All Bills passed in the 10th Parliament but yet to be signed by the President, including the long-awaited National Social Security Fund (Amendment) Bill that provides for midterm access have automatically lapsed and will require fresh reintroduction.
According to House Speaker, Jacob Oulanyah, the 11th Parliament will not consider any business that remained incomplete in the 10th Parliament since the deadline for reinstating such said business elapsed.
Oulanyah explained that “on June 4, 2021, during my communication at the State of the Nation address, I made reference to Business that remained incomplete. Whereas ordinarily, a motion should have been moved in that sitting to reinstate incomplete business, I guided that such a motion would be moved at an appropriate future sitting.”
“On August 26, 2021, I did question the manner in which such business comes to the 11th Parliament and the difficulty to track the timelines as required in our Rules to execute these assignments. My guidance then was that the business must be reintroduced and the date to which it is introduced begins to run then but I have continued to receive several requests from individual MPs to have a business of the previous Parliament reinstated,” he added.
Whereas Rule 203 and Rule 235 (2) of the Rules of Procedure provide for reinstating of Parliamentary business that had lapsed upon dissolution of the House, in the second sitting of the new Parliament term, Oulanyah said business of the 10th Parliament that remained incomplete required a motion of reinstating such business but this was never done within the specified timelines.
He was, however, hasten to add that, if any member or the Government “is desirous of having the business of the 10th Parliament that was incomplete at the end of that Parliament, they should have that business reintroduced in the House and that business shall begin afresh.”
This means that incomplete Bills and those that were passed by the 10th Parliament but are pending Presidential assent, will require fresh publishing, printing and introduction in the 11th Parliament in accordance with Rule 128 of the Rules of Procedure.
“All Bills that were passed by the 10th Parliament and are pending presidential assent; if that bill is returned to Parliament by the President in accordance with Article 91 of the Constitution but outside the term of the Parliament that passed that bill, that bill is considered a business that lapsed in the 10th Parliament and therefore must be reintroduced to Parliament,” said Oulanyah.
Oulanyah made the communication in a unique plenary sitting attended by his Deputy Anitah Among. The Deputy Speaker took over the chair after the exit of Speaker soon after his communication.
Oulanyah advised the Government and private members interested in the affected business to start thinking of reintroducing them afresh.
With the Speakers ruling, all the Bills that were saved in the 10th Parliament and all the others that were returned and those yet to be returned to Parliament by the President will have to be reintroduced like any other new bill.
At the end of the 10th Parliament, the following Bills were saved; the Marriage and Divorce Bill, 2009, the Uganda Forestry Association Bill, 2010, the National Graduate Scheme Bill, 2018, the Administration of Parliament (Amendment) Bill, 2019, the Patients’ Rights and Responsibilities Bill, 2019, the Constitution (Amendment) Bill, 2019, the Supplementary Appropriation Bill, 2020, the Constitution (Amendment) Bill, 2020 and the Anti-Slavery Bill, 2020.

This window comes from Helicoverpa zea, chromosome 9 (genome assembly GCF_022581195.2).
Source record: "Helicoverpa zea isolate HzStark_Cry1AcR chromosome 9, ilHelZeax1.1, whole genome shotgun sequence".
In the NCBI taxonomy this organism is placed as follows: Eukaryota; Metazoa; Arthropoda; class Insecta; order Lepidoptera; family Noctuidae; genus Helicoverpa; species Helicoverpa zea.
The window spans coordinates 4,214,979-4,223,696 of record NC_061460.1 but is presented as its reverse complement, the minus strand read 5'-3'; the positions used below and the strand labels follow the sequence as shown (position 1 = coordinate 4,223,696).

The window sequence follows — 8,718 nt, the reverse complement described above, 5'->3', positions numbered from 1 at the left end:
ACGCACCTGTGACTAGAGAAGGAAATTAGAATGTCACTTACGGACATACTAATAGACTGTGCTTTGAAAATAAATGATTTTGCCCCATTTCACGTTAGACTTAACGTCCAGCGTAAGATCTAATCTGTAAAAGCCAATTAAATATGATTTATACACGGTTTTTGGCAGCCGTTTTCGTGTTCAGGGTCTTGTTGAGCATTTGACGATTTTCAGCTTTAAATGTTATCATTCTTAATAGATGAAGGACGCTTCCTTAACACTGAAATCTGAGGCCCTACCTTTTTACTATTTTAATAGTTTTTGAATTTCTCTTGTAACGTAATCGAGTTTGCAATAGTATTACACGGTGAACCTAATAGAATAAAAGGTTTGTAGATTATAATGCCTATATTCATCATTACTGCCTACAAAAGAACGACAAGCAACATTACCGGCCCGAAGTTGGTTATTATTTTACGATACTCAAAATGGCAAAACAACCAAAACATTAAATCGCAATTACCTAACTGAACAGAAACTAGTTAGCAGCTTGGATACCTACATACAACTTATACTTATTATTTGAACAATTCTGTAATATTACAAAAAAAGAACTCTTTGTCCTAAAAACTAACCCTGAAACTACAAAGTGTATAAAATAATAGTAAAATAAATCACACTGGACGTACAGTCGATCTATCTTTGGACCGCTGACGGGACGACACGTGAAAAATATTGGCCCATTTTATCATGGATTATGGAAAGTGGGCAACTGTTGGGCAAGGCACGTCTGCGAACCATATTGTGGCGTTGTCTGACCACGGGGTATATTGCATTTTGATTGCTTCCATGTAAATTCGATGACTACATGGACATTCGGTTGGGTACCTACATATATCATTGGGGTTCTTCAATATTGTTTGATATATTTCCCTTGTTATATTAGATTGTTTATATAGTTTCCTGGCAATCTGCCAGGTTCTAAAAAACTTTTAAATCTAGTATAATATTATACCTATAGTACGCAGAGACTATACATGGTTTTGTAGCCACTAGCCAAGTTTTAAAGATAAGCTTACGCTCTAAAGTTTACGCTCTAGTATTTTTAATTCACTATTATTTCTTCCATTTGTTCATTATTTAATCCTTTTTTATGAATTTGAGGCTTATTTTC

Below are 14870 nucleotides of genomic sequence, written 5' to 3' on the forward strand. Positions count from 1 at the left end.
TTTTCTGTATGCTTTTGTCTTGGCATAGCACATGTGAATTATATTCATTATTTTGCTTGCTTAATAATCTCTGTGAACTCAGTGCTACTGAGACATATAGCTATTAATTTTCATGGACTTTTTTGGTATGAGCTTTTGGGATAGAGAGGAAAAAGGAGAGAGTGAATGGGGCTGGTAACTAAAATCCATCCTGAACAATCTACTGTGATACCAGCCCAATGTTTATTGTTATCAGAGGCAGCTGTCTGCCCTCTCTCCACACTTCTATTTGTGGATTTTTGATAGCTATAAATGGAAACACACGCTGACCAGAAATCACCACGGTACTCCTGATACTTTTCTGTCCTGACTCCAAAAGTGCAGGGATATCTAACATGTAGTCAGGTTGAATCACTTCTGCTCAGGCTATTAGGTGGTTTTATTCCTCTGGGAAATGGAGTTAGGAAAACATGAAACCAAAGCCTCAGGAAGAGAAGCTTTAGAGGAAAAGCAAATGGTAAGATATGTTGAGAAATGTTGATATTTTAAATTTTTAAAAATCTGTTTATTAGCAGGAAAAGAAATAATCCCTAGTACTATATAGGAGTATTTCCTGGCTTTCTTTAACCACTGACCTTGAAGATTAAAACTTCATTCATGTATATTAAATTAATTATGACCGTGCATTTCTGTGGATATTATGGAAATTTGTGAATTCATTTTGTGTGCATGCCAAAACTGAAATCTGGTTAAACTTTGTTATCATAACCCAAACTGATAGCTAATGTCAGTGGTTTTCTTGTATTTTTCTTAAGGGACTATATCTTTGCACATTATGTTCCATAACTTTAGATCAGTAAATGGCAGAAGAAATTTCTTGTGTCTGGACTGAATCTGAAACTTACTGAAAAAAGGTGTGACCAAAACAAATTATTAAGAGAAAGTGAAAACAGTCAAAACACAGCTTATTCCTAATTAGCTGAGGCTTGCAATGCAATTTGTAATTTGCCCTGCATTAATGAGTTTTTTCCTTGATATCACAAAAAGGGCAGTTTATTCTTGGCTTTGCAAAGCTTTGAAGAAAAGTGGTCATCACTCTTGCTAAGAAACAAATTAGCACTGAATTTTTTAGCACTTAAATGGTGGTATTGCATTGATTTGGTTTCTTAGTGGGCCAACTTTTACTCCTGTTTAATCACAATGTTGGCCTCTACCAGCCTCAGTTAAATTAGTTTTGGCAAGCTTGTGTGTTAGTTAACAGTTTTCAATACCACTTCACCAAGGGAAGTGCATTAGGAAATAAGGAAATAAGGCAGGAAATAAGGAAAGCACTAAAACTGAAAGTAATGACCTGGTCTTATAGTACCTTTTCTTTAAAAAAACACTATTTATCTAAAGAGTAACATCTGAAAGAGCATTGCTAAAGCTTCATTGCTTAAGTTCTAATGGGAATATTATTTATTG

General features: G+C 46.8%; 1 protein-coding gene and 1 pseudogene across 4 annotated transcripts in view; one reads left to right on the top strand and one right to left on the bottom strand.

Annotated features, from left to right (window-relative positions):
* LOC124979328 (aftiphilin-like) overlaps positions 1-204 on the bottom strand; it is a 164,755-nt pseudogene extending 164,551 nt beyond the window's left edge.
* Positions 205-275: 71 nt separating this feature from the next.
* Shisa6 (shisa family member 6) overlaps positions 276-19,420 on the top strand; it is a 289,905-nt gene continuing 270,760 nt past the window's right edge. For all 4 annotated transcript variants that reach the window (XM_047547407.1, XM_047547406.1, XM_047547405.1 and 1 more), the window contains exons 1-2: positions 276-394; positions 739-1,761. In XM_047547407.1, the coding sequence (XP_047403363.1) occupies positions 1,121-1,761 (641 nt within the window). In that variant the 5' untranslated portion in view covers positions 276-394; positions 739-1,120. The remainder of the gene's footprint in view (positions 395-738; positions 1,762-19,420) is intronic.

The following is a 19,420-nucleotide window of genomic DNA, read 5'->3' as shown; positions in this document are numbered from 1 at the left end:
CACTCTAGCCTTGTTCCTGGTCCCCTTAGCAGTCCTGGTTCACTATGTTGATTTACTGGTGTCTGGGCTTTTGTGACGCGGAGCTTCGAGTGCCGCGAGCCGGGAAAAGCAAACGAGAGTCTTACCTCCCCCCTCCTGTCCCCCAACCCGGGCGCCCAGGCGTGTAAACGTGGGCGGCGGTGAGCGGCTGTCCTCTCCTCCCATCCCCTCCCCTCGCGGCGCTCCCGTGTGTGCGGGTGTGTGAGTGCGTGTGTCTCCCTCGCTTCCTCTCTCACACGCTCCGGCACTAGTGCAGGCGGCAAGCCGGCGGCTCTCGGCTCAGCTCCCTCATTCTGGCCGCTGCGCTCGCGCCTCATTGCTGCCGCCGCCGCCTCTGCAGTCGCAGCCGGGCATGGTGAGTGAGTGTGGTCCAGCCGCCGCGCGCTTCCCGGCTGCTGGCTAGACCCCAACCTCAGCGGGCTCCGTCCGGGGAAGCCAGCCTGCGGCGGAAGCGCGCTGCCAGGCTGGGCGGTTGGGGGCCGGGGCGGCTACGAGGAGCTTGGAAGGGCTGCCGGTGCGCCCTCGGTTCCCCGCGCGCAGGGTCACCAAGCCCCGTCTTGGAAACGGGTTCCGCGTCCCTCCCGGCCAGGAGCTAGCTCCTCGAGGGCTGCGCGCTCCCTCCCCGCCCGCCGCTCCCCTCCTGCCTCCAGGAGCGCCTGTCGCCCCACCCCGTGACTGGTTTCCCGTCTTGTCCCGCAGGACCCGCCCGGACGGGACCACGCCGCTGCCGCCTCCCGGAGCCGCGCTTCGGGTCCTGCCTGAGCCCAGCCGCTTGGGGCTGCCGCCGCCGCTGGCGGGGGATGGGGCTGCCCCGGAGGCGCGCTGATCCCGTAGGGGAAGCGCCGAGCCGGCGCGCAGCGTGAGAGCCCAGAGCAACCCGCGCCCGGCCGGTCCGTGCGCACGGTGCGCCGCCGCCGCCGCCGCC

Additionally, the Constitution (Amendment) (No.2) Bill, 2020, the Constitution (Amendment) (No.3) Bill, 2020, the Physical Planners’ Registration Bill, 2020, the Real Estate Agents Bill, 2020, the Fisheries and Aquaculture Bill, 2020, the Human Rights Defenders Protection Bill, 2020, the Public Enterprises Reform and Divestiture Repeal Bill, 2021, the Markets Bill, 2021, the Parliamentary Pensions (Amendment) Bill, 2021 and the National Legal Aid Bill, 2020.
On August 17, 2021, Among told MPs that President Yoweri Museveni had returned the Sexual Offences Bill and Succession Bill for reconsideration by the House. The two Bills were passed by the 10th Parliament.
The National Social Security Fund (Amendment) Bill is yet another Bill that was passed by the 10th Parliament, however, last month the President agreed to the workers’ midterm access to their saving in the National Social Security Fund but directed the Minister for Gender, Labour and Social Development Betty Amongi to make changes to the Bill and return it for assent.
Kira municipality MP, Ibrahim Ssemujju Nganda in response to the communication by the Speaker, expressed shock with the Speakers ruling but noted that he trusts the Speaker’s grounding on legal matters and he had no reason to doubt it.
The state minister for trade, David Bahati, said closer scrutiny needs to be accorded to the principle of continuity of Parliament, where work that has been saved in one Parliament is reintroduced in the succeeding Parliament.
Oulanyah invited the Attorney General to closely scrutinize article 91 of the Constitution together with the Acts of Parliament Act to propose a harmonization in processes in regard to assent and the exercise of the President’s veto on Bills as passed by Parliament.